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Message Posted: Wed, 25 May 2004 @ 23:56:57 GMT
Interesting reading. Linus can get very heated in his conversations on the kernel mailing list.
To basically summarise.
Any kernel module that compiles and utilises the kernel header has to be made available under the GPL and disclose full source code.
So it seems to me that whenever a company such as nVidia want to maintain their proprietary code, they have to write a piece of glue code, which handles all of the bindings. Therefore only the glue code is required by law to be placed under the GPL and have its source code declared. They then also have to have 2 separate header files for their proprietary code, one for the original and one for the glue code, and ensure the people writing the glue code "NEVER" sees the original header files, so effectively reverse engineers the bindings or you release the header files under the LGPL, which if my understanding is correct allows both sides to use the code.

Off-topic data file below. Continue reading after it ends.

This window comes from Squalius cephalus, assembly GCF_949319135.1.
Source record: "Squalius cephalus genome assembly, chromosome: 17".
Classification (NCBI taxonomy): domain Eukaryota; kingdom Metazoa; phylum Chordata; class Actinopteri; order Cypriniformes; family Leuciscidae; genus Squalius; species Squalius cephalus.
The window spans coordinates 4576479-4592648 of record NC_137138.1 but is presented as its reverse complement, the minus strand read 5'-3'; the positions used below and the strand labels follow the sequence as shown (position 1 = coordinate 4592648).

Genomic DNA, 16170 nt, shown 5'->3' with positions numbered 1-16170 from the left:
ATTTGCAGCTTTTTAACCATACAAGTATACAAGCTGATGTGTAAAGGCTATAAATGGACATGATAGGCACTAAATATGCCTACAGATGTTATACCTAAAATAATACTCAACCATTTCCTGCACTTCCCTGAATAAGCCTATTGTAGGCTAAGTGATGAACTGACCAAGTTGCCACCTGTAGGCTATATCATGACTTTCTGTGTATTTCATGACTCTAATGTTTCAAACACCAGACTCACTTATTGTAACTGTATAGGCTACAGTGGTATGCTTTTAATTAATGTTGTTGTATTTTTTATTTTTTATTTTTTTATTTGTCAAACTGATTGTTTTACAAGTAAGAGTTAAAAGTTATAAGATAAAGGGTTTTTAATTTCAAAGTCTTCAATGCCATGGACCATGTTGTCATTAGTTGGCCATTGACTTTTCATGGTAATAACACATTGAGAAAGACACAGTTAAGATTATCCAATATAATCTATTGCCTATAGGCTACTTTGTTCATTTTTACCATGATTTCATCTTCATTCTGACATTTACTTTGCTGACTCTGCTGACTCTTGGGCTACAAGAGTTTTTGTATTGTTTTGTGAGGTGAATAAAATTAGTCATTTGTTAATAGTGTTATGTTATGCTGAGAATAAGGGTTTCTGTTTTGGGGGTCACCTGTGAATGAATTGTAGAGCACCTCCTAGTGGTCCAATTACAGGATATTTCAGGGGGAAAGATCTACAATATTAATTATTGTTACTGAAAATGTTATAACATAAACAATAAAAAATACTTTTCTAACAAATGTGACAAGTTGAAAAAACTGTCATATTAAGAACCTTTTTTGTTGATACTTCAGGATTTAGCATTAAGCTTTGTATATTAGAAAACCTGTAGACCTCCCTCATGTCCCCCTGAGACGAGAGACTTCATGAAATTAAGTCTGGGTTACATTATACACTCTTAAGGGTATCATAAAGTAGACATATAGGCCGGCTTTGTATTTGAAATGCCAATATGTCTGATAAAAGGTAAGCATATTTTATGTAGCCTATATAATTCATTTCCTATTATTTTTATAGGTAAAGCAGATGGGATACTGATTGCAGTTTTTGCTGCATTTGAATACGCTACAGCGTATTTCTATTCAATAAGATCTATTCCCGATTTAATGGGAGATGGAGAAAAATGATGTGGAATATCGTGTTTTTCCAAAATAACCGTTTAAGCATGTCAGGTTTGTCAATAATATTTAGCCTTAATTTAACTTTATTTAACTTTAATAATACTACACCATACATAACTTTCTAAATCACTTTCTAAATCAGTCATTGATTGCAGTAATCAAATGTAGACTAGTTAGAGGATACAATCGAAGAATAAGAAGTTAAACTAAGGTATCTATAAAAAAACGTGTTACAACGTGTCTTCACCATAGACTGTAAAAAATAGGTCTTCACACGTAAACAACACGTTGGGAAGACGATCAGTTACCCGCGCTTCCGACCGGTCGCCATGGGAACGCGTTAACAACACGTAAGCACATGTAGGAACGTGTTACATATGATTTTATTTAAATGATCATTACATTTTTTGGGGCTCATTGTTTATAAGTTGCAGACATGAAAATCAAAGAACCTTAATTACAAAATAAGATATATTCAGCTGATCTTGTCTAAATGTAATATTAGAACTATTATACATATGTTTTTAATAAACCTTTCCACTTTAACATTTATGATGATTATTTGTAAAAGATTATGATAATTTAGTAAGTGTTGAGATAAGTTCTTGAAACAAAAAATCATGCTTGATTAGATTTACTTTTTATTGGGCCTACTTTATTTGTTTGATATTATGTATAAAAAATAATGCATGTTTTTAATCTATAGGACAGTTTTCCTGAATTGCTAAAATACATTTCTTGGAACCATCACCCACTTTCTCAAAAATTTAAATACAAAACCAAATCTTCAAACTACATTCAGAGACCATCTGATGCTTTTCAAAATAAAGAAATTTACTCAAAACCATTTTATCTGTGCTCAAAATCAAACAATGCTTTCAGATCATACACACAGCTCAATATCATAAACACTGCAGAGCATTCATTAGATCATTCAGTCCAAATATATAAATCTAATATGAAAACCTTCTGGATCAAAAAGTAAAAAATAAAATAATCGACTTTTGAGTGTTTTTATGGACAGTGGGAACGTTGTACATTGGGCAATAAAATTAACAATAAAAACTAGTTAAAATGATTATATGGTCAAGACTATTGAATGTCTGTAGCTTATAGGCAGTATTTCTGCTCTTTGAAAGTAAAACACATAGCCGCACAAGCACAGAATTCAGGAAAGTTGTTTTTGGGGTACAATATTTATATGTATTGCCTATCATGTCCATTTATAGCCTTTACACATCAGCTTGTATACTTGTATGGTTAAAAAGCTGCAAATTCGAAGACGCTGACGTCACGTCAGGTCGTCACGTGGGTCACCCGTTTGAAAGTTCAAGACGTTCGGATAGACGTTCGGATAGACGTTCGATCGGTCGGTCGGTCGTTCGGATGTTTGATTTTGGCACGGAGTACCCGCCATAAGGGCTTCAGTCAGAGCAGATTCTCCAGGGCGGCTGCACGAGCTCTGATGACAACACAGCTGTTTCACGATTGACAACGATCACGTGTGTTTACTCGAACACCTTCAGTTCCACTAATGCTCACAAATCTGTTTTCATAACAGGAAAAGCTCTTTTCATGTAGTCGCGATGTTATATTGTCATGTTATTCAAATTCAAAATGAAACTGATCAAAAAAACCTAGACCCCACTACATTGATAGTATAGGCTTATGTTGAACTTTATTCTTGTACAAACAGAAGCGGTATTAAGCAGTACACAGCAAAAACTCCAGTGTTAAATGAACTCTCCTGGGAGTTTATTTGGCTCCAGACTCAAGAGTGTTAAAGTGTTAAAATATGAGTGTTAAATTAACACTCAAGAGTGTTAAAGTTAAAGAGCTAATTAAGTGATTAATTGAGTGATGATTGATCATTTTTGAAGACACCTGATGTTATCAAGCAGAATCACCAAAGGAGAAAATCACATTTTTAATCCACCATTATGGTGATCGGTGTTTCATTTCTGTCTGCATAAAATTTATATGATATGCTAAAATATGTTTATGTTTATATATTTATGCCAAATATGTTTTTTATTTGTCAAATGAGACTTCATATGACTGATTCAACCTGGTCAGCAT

Complicated, glad I am not a lawyer.
I guess most companies such as Teradata will be waiting for the outcome of the SCO lawsuit before they join the bandwagon.
The next questions, would be:
When Teradata makes use of Linux as the operating system to replace MP-RAS, which distribution will the choose?
Will they select one of the mainstream distributions, RedHat/Fedora, SUSE or Debian.
Personally I think they should roll their own based on either Debian or Fedora. I think the only necessity is that they base it on kernel 2.6+.
Before the nodes go Linux, Teradata could easily make the AWS use Linux. This would make a good trial for using Linux within the company, gaining feelings from their customer base, and would force porting of a lot more of the utilities.
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